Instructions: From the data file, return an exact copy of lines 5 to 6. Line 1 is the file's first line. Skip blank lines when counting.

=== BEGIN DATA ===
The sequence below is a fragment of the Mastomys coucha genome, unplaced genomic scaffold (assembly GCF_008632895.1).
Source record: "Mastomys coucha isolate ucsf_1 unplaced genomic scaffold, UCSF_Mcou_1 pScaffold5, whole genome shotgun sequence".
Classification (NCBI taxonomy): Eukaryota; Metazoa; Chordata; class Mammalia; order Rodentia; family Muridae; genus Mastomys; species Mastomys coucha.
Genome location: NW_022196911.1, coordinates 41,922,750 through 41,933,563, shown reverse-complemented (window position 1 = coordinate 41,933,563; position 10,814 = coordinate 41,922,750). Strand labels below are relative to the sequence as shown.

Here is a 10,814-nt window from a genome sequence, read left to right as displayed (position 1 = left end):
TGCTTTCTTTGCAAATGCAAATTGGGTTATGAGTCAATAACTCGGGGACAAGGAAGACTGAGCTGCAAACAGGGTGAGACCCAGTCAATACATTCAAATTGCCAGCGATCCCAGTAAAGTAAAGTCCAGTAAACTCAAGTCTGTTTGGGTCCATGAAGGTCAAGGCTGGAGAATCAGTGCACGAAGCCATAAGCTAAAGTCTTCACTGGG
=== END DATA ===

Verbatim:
Here is a 10,814-nt window from a genome sequence, read left to right as displayed (position 1 = left end):
TGCTTTCTTTGCAAATGCAAATTGGGTTATGAGTCAATAACTCGGGGACAAGGAAGACTGAGCTGCAAACAGGGTGAGACCCAGTCAATACATTCAAATTGCCAGCGATCCCAGTAAAGTAAAGTCCAGTAAACTCAAGTCTGTTTGGGTCCATGAAGGTCAAGGCTGGAGAATCAGTGCACGAAGCCATAAGCTAAAGTCTTCACTGGG